Political Science & Politics


Popular Myths About Popular Vote-Electoral College Splits

Brian J. Gaines a1
a1 University of Illinois at Urbana-Champaign

An official recount was required to determine the winner of a knifeedged election. A Senate candidate's untimely death resulted, surprisingly and circuitously, in the Democrats picking up an extra Senate seat. Amidst widespread allegations of fraud and irregularities, the winner of the popular vote in the presidential election failed for the first time since 1888 to win the decisive electoral-college vote. And thus was foiled the vice president's bid to emerge from the shadow of the president he had served for eight years. The year 2000? No. The year was 1960. The Democrat, John Kennedy, was the president-elect who failed to secure the plurality of the popular vote, while the Republican, Richard Nixon, was the vice president whose popular-vote majority offered him scant consolation in defeat. 1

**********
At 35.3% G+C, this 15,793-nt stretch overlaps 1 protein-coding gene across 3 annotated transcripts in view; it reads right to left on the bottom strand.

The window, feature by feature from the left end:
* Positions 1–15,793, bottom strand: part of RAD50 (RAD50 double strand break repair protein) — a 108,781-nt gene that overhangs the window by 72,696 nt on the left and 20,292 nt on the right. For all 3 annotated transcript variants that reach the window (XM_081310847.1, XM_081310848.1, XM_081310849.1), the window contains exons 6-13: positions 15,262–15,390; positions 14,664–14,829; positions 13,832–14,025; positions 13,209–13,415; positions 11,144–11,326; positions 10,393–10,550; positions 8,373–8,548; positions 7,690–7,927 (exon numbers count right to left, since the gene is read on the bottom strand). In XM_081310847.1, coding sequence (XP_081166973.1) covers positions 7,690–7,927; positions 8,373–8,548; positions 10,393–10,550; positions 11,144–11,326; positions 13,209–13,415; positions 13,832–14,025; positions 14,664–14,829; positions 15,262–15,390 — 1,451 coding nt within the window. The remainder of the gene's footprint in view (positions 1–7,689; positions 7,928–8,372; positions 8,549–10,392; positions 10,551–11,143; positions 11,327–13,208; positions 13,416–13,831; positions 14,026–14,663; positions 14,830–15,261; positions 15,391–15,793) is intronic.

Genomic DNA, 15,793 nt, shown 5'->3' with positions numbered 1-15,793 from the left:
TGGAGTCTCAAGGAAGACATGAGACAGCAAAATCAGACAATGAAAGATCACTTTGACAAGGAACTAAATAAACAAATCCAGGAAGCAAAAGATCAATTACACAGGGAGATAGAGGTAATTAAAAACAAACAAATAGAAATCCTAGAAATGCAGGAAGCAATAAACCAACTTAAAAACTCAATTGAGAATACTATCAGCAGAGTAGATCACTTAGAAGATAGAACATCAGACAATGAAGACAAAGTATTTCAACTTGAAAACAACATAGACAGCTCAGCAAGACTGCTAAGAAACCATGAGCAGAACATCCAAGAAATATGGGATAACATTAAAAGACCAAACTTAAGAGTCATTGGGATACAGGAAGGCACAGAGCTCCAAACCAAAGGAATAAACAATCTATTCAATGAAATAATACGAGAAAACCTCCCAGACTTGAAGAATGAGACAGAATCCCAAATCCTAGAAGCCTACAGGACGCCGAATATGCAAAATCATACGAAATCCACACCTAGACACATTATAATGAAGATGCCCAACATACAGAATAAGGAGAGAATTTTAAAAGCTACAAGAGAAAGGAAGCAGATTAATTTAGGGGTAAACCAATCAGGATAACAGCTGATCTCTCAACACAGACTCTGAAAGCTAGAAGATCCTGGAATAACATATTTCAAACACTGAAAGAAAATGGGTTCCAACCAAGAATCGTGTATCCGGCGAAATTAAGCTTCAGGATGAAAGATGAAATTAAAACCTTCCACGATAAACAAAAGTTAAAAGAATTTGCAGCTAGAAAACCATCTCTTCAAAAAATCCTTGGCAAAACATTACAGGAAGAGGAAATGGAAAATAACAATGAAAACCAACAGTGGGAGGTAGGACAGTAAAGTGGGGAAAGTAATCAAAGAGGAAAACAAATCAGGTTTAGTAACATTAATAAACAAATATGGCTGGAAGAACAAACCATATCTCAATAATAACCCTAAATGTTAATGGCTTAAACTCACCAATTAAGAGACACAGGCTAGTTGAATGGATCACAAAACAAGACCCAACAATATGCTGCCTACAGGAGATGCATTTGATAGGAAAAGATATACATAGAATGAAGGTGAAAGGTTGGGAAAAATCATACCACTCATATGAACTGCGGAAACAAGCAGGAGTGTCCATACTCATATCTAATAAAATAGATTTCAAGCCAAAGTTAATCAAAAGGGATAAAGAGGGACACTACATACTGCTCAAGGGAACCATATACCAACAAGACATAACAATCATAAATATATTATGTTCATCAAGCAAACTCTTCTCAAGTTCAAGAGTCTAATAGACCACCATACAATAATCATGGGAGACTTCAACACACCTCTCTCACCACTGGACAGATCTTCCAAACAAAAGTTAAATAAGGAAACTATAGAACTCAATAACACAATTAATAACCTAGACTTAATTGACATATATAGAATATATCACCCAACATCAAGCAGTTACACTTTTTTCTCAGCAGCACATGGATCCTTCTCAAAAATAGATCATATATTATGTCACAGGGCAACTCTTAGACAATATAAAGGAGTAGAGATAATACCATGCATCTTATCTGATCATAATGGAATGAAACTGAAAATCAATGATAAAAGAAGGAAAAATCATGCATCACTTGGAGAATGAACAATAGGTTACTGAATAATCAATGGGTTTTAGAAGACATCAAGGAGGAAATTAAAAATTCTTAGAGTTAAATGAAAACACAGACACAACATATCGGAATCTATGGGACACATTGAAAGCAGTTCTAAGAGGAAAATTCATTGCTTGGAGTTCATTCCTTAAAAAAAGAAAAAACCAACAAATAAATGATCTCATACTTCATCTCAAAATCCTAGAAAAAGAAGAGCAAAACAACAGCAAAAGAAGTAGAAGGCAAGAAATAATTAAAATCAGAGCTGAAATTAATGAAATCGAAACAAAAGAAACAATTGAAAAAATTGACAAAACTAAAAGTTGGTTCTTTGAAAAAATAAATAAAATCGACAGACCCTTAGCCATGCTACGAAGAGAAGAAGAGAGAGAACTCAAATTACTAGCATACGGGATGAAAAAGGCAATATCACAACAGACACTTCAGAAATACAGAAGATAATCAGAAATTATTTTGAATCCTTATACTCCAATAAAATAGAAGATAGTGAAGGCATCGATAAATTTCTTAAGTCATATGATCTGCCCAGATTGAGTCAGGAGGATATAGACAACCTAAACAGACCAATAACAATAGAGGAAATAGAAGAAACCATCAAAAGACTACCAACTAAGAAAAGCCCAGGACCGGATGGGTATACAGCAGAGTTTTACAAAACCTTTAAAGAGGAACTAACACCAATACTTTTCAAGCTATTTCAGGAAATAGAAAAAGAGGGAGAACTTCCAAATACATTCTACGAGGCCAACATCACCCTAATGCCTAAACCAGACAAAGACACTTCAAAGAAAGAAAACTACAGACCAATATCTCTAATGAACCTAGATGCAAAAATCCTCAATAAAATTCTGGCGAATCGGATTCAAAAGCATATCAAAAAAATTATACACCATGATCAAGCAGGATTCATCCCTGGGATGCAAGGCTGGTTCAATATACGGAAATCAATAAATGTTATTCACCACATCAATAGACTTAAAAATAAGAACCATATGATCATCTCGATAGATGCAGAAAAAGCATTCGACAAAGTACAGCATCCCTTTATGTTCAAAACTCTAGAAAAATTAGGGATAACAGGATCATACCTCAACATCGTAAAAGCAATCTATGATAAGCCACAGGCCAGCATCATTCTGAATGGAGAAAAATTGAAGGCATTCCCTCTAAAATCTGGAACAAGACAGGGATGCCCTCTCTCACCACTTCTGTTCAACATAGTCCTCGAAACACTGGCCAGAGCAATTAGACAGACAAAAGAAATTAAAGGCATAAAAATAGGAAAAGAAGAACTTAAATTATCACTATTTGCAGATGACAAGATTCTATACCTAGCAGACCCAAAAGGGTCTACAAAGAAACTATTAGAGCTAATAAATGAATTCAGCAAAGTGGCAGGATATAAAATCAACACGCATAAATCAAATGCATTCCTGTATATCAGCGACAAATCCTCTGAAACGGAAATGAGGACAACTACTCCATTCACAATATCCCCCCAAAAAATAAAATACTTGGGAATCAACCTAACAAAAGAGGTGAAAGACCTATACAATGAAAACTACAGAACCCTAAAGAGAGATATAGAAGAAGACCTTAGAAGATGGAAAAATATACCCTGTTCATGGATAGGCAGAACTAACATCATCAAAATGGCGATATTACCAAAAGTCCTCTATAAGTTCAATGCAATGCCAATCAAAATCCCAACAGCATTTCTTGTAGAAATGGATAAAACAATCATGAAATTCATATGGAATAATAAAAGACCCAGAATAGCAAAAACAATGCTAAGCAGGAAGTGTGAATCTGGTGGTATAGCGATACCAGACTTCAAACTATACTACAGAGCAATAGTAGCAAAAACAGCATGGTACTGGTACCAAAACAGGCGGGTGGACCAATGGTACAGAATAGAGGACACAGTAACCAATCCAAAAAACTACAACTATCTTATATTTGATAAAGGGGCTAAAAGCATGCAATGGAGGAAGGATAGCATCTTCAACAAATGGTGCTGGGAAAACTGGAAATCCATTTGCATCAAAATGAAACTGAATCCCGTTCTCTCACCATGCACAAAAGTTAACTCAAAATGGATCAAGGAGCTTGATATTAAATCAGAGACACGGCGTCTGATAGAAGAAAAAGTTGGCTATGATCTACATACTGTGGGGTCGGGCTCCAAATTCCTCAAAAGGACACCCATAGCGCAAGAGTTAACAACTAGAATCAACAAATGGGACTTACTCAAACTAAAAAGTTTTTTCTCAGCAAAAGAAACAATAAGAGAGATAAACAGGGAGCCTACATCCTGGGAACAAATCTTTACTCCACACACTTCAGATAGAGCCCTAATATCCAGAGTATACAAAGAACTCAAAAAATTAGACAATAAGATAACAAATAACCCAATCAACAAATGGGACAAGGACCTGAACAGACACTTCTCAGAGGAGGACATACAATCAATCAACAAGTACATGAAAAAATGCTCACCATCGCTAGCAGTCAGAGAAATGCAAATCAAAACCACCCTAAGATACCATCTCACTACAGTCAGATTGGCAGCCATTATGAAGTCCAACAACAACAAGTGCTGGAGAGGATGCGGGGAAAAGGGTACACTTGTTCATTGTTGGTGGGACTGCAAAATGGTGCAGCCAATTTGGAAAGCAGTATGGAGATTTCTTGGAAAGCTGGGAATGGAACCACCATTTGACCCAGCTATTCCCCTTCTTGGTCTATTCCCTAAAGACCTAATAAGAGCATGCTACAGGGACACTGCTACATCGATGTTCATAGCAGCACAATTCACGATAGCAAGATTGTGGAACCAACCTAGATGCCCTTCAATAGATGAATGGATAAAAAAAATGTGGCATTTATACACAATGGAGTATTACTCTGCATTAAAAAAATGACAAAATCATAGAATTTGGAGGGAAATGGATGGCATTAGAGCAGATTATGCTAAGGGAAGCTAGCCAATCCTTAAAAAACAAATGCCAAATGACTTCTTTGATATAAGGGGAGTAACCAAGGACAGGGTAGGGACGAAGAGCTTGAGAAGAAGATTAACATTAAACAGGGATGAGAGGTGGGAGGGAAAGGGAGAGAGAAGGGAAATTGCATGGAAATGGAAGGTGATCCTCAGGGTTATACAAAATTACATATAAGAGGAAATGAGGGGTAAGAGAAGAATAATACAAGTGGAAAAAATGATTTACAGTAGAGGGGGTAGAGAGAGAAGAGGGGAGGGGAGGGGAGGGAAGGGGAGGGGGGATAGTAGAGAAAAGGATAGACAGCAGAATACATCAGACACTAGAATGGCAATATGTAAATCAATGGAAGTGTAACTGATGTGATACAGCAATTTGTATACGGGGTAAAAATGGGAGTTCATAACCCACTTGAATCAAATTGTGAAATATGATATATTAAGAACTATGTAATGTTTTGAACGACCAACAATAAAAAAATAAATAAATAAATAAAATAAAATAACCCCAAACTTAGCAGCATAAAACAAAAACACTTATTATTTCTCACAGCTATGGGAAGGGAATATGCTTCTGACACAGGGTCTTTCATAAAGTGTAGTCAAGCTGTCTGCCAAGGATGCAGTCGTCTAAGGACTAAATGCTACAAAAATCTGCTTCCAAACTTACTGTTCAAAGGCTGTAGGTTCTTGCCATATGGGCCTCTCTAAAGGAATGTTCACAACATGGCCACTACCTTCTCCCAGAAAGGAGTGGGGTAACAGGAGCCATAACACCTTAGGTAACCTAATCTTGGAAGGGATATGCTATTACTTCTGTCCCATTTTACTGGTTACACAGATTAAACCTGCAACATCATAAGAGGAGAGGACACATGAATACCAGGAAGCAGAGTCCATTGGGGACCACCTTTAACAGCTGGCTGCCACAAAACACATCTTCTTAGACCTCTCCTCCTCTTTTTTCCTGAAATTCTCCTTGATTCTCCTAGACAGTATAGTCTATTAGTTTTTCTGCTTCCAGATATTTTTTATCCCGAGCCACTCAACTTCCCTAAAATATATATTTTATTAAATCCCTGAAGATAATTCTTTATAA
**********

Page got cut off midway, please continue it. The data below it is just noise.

1 The Senate candidate was not, of course, Missouri Democrat Mel Carnahan, whose death in September 2000 seems to have spurred a large sympathy vote, resulting in a posthumous victory (which, in turn, permitted the appointment of his widow to fill the seat). Keith Thompson was the Republican senator-elect from Wyoming at the time of his death in December 1960. Immediately thereafter, Democratic governor J.J. Hickey resigned to make himself eligible for appointment to the vacant seat by his own successor, Democratic Secretary of State Jack Cage.